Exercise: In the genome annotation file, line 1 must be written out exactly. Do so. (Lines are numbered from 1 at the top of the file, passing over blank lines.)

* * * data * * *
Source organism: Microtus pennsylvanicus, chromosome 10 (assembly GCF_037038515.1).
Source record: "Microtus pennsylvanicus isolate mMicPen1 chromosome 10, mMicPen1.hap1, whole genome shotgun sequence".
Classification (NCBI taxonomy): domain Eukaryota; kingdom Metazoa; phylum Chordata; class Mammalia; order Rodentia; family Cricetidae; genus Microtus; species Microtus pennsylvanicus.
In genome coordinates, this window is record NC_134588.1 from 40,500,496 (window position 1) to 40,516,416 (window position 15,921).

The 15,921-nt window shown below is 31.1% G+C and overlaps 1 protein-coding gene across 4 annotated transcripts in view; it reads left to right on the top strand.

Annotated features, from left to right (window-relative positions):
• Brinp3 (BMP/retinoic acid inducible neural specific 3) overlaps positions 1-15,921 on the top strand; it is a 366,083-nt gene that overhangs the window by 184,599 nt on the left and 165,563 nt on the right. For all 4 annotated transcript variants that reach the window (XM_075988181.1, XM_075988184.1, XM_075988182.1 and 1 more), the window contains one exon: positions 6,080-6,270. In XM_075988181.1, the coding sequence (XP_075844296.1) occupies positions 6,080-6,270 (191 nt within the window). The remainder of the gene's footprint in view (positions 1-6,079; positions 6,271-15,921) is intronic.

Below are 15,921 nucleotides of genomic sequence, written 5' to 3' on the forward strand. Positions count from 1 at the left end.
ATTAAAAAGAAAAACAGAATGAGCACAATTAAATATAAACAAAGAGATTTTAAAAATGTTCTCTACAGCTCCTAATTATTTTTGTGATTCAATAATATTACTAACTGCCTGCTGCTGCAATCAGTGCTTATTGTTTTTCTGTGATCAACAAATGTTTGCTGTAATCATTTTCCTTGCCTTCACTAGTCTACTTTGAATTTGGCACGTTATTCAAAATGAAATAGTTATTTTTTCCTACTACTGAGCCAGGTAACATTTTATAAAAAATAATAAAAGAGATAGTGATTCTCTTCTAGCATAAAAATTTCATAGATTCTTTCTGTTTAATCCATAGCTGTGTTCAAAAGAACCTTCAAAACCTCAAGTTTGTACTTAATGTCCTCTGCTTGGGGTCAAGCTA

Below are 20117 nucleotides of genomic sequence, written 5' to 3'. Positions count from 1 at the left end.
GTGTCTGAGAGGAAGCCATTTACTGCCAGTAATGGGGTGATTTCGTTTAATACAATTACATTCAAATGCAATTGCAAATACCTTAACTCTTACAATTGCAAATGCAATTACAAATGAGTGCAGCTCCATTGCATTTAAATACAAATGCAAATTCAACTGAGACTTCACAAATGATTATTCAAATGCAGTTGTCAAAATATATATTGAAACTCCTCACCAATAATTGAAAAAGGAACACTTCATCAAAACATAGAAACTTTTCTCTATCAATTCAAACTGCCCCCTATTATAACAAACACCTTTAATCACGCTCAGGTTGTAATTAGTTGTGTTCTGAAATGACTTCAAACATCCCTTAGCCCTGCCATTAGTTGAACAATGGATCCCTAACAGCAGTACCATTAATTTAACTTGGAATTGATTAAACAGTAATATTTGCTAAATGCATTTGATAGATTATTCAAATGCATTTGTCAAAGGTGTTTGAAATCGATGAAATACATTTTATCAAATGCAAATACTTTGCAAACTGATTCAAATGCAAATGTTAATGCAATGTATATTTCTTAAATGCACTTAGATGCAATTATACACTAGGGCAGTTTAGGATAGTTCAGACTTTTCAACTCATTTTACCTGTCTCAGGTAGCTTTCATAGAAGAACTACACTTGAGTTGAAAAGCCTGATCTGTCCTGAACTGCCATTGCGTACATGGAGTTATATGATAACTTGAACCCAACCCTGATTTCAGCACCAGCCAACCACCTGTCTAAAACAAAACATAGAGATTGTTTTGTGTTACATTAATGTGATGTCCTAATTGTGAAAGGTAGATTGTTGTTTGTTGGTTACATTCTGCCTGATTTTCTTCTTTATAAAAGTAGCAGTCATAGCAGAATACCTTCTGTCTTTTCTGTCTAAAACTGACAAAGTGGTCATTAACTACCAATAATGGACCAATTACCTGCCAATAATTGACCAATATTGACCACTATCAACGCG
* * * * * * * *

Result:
Source organism: Microtus pennsylvanicus, chromosome 10 (assembly GCF_037038515.1).